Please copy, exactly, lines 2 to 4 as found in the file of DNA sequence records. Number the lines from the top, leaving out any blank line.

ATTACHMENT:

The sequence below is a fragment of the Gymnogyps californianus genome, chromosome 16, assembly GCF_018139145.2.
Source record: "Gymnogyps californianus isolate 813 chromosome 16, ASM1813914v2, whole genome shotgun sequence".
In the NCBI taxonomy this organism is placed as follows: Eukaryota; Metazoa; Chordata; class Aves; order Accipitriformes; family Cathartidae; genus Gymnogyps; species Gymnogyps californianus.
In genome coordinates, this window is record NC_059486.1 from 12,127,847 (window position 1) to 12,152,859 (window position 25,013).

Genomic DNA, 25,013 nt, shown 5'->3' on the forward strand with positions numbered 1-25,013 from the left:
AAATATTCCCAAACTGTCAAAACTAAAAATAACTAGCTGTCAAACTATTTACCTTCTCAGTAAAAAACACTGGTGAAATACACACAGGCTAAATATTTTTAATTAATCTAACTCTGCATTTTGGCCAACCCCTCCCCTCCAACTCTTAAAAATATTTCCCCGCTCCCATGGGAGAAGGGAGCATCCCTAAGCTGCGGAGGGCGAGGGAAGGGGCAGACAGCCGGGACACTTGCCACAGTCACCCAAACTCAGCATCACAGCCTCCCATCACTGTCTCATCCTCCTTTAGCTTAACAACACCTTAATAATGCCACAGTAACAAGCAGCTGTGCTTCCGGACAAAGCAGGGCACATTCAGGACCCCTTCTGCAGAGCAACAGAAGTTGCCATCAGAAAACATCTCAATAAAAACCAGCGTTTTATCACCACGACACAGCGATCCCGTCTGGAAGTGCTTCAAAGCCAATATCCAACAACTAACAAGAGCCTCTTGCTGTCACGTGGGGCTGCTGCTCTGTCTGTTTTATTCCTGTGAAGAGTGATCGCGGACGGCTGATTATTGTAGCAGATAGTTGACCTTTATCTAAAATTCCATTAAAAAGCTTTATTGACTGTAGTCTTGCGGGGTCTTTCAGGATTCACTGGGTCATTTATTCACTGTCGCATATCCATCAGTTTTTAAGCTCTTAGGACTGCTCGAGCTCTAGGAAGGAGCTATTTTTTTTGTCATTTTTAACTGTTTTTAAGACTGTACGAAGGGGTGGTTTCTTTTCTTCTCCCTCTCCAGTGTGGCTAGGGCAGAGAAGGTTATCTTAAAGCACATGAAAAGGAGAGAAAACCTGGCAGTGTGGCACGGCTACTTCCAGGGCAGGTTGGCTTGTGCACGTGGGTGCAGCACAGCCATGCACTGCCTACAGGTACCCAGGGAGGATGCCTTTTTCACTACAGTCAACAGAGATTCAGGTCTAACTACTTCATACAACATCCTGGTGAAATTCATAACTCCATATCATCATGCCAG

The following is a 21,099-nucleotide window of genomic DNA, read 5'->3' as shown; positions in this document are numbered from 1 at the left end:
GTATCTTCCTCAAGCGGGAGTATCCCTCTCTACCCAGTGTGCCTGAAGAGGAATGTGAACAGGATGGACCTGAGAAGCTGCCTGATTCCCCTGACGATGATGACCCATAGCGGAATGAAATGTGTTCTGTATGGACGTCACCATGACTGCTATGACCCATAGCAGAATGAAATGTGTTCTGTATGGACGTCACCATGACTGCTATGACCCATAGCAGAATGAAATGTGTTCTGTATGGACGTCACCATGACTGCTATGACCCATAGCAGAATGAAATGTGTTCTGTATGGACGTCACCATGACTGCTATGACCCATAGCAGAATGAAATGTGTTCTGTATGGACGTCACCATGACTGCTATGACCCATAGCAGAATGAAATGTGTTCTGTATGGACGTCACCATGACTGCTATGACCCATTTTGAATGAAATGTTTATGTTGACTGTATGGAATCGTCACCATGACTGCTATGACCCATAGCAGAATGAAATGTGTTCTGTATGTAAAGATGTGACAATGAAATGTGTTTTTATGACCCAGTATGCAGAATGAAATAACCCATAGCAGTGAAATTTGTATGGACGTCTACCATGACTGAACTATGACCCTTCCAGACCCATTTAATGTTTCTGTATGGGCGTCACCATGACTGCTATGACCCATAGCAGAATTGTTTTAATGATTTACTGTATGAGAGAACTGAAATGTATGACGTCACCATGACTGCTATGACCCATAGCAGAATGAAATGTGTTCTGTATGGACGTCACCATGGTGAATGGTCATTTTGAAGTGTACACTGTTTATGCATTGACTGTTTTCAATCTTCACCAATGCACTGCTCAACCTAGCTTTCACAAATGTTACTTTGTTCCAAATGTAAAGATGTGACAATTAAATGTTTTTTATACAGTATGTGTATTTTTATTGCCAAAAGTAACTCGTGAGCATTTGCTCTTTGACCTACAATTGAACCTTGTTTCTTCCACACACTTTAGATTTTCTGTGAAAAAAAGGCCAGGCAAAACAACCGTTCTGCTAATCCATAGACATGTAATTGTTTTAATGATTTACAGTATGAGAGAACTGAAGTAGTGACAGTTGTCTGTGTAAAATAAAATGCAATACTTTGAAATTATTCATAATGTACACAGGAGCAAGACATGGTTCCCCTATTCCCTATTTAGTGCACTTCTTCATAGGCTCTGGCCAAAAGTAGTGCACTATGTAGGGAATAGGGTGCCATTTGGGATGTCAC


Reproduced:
Source record: "Gymnogyps californianus isolate 813 chromosome 16, ASM1813914v2, whole genome shotgun sequence".
In the NCBI taxonomy this organism is placed as follows: Eukaryota; Metazoa; Chordata; class Aves; order Accipitriformes; family Cathartidae; genus Gymnogyps; species Gymnogyps californianus.
In genome coordinates, this window is record NC_059486.1 from 12,127,847 (window position 1) to 12,152,859 (window position 25,013).